She looks upon Gottschalk’s face – she wonders what to say. This is one of those uncomfortable moments where she has no plan, nothing fueling her but her hatred, and she does not know just what to do.
So she stuns him again, just for good measure, for he is far larger and stronger than her and if he managed to get free then he could easily crush her before she had the quick wits to cast another spell. She nudges his side, sees his eyes narrow with pain. His flesh is soft – he has grown pampered off the poverty and fear of the people of her district of the city. He is only but one man, a conniving henchman, but she realizes, with a strange jolt of pleasure, that she will have great satisfaction in taking his life.
Green light flares in the street, but he is not dead. She stops, closes her eyes for a moment, thinks of the smell of her grandfather’s pipe, her father’s kind voice as he told her one of the old fairytales, of two little children who pushed an evil witch into her own fire. She holds those thoughts in her mind, and green light flashes again. Inside the church, the old priest is stirring, wondering what the scuffle was.
It is not enough to leave him here, Ada thinks to herself. She stares at the man’s lifeless body, heavy and broken next to the two pieces of his wand. Taking a deep breath, she thinks of the host inside of the church, the Saviour strung up on the cross, the symbol of sacrifice. She thinks of the false comfort of the church, of how even prayer cannot help them anymore. Something tumbles out from her hair.
And so when the streets awaken at first light, the people of the district marvel in horror and amazement at their old enemy – arms stretched out at his sides, dangling legs, head lolling, pressed into the exterior of the church as if through magic. He is a dark anti-Christ, a stroke of vengeance for the wrongs that have been orchestrated through his cruelty. And on his chest she has left a mark, a memory: she has taken the red ribbon which she wore in her hair and pressed it upon his chest in a tidy bow, neater than she ever secured her plait. The symbol that will come to represent the sevenfold killer.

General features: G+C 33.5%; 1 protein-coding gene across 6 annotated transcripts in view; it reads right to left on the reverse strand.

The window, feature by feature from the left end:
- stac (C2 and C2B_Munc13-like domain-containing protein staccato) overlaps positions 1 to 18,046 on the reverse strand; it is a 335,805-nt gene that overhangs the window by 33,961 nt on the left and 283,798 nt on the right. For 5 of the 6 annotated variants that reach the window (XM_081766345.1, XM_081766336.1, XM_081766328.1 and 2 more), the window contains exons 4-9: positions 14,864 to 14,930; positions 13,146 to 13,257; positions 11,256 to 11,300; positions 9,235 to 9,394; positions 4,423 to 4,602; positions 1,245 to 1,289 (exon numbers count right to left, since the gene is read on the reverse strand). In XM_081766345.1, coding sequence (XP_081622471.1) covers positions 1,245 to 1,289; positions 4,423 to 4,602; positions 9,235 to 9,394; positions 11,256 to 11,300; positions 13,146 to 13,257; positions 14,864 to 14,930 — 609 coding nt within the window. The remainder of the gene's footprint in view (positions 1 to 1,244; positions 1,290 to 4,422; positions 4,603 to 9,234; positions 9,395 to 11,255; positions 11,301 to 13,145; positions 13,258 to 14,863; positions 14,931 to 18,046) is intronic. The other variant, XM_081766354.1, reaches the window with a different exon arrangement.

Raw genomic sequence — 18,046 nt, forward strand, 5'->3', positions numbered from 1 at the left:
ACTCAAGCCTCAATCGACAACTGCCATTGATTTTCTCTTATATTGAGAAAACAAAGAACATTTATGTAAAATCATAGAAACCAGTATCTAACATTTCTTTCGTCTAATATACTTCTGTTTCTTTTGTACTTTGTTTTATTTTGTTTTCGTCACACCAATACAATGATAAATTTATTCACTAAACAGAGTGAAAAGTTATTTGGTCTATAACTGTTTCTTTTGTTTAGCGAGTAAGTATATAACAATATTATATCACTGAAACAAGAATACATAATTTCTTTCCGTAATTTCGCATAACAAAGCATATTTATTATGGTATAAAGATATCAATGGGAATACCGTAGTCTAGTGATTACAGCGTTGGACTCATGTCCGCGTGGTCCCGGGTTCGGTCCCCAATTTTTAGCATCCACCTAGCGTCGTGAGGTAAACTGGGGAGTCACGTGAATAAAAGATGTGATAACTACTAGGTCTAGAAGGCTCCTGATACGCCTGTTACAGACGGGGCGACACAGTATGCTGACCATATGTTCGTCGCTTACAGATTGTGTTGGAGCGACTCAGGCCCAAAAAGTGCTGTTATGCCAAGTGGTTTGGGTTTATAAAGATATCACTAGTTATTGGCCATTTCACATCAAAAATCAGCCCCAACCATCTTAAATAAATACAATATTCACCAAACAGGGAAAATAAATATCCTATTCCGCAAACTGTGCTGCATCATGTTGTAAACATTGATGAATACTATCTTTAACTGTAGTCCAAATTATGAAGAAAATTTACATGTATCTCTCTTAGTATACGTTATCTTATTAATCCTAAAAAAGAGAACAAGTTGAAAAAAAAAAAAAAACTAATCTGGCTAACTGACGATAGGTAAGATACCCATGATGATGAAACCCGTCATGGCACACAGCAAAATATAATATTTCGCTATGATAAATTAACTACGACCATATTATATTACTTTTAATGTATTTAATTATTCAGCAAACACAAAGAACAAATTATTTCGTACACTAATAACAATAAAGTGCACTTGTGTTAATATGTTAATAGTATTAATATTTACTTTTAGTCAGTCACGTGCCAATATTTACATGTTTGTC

London, July 9th, 2027
My parents had been quite pleased when I announced I’d been admitted to the Auror trainee program three years ago – so supportive, in fact, that they happily offered to pay for my flat in London so I could be closer to the Ministry when I was accepted into the program. The flat is in an old Georgian house that was converted into flats fifty years ago, and exists in the up-and-coming wizarding neighborhood a few streets away from Knockturn Alley. The downstairs neighbor, Mrs. Trickle, has a handful of cats who start up a wailing symphony around teatime, but other than that the place is decently quiet and good for studying. At least, it was until James came to live with me.
James Potter is the eldest son of my Uncle Harry and Aunt Ginny, and a bit of a wildcard. He has messy dark hair which never seems to lie flat, skinny limbs and a scattering of freckles across his nose. He was a year below me at Hogwarts, and was always causing trouble of a sort – he’s easily distracted, has trouble concentrating in lessons, and is always coming up with grand schemes and exciting plans which never are pulled through. In comparison, his siblings Albus and Lily are far tamer - perhaps after growing up with James in the house they wanted to preserve the peace and quiet in their own personal lives.
My mother was always proud of sending us to primary Muggle school, despite a handful of incidents, like when Victoire turned the school bully’s face purple and Dominique once flew up into a tree which was scheduled to be chopped down for a new play structure and refused to come down. Whenever a teacher tried to climb up into the tree to fetch or reason with her, they were shocked to find they were physically incapable of climbing past the first branch. Anyway, Dominique was diagnosed at a very young age with having learning disabilities – words and writing came a little slower for her, and she was very self-conscious about not being able to keep up with Victoire. Indeed, my parents held Dominique back a year from going to Hogwarts so that she had extra time to get ahead and so that she’d have me there to help her out – she’s born at the end of her year, and there’s only about a year in between us, so she wasn’t significantly older than our other classmates.